I am on a pumpkin trend. Last week I shared these Flourless Pumpkin Muffins with Chocolate Chips. This week we tried a savory dish for dinner: Pumpkin Mac ‘n’ Cheese. It was good — depending on how much you like pumpkin. I like pumpkin but if we made this recipe again we would tweak it. We would put in less pumpkin and more cheese. The sauce could have been a bit creamier, so I think we would have played with the sauce a bit more.
The breadcrumbs on top softened the heavier pumpkin flavor — the breadcrumbs are a must!
Pumpkin Mac ‘n’ Cheese
3 Tablespoons unsalted butter
12 oz. dried whole wheat elbow macaroni
2 Tablespoons all-purpose flour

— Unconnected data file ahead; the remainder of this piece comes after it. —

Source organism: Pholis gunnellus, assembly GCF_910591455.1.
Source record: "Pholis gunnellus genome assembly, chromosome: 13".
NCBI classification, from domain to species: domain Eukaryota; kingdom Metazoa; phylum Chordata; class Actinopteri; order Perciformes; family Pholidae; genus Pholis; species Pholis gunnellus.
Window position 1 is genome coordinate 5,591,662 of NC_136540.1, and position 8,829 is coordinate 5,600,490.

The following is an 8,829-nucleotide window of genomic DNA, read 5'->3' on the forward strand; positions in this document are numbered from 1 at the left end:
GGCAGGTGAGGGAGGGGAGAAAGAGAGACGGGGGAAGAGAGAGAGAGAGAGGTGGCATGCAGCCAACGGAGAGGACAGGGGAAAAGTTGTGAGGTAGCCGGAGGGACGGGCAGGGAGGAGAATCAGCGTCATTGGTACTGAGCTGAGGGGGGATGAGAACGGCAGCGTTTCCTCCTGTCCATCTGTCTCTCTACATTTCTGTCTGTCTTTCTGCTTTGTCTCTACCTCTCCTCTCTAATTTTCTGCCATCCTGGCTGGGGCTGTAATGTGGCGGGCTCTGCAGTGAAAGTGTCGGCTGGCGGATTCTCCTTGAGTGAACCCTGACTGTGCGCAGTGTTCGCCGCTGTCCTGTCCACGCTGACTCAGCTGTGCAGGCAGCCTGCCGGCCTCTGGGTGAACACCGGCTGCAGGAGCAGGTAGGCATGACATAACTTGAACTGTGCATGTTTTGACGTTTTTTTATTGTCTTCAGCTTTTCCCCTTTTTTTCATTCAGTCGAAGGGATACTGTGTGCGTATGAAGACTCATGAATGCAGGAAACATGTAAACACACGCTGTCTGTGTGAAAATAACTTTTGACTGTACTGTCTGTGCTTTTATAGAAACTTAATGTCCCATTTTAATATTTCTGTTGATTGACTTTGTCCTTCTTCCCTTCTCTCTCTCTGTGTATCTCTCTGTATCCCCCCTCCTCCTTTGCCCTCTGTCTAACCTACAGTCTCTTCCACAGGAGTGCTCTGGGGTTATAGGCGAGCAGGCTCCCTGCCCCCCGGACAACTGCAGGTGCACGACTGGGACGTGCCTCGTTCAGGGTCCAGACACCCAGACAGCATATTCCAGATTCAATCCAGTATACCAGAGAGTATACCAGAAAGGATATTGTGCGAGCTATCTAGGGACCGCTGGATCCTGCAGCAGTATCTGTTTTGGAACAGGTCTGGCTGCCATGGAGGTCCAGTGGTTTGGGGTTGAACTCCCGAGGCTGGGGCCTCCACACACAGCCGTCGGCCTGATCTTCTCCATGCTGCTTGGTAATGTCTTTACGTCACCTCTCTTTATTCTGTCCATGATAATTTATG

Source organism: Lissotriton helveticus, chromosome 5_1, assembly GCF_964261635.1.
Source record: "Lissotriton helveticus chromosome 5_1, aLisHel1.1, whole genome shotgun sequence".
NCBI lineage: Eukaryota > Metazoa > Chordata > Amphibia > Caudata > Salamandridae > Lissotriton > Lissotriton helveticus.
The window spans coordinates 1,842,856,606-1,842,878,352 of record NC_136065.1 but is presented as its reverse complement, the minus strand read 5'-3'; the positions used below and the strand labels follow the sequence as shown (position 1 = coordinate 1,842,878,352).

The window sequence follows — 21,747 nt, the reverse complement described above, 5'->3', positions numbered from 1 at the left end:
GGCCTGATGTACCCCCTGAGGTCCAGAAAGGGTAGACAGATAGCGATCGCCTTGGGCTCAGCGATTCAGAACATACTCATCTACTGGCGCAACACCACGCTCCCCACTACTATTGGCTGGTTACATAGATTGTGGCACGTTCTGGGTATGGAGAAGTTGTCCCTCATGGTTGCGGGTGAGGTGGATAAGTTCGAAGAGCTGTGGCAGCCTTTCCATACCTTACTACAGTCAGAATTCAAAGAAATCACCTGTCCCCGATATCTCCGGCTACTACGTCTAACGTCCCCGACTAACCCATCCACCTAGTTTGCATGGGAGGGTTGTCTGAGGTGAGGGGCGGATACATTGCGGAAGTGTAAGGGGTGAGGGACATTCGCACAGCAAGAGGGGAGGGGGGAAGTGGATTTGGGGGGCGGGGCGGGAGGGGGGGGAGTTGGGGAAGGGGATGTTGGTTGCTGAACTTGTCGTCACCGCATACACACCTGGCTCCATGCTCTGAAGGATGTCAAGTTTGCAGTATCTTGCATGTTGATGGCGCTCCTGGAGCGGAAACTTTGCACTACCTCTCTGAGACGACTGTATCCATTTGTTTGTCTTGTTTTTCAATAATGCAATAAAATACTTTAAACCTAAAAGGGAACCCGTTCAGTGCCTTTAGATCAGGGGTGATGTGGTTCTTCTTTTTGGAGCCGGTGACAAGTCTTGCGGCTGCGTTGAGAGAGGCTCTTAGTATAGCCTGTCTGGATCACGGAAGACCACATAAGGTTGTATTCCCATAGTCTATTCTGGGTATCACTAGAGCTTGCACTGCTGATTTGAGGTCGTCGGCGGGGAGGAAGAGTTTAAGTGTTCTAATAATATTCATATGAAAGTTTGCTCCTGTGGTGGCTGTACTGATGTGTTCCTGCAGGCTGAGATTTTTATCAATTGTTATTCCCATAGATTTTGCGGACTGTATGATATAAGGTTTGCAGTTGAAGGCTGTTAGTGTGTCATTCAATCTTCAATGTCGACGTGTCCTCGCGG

1 1/2 cups whole milk
salt and pepper to taste
1 cup canned pumpkin puree
1 cup grated cheddar cheese
1 cup breadcrumbs
1/4 cup grated Parmesan cheese
1 Tablespoon olive oil
Preheat oven to 375 degrees. Grease a 2 quart baking dish with 1 Tablespoon of the butter. Cook macaroni according to package directions; drain well and return to the pot.
While macaroni cooks, melt remaining 2 Tablespoons of butter in a large saucepan over medium heat. Add flour and whisk until combined. Whisk in milk, salt, and black pepper. Cook and stir until thickened and bubbly. Add pumpkin and cheddar cheese. Cook and stir until creamy, about 1 minute. Remove from heat.
Pour sauce over macaroni and stir to coat. Transfer macaroni to the prepared baking dish. In a small bowl, stir together breadcrumbs, Parmesan, and oil. Spread evenly over pasta. Bake for 15 to 20 minutes or until the topping is golden brown and macaroni is heated through.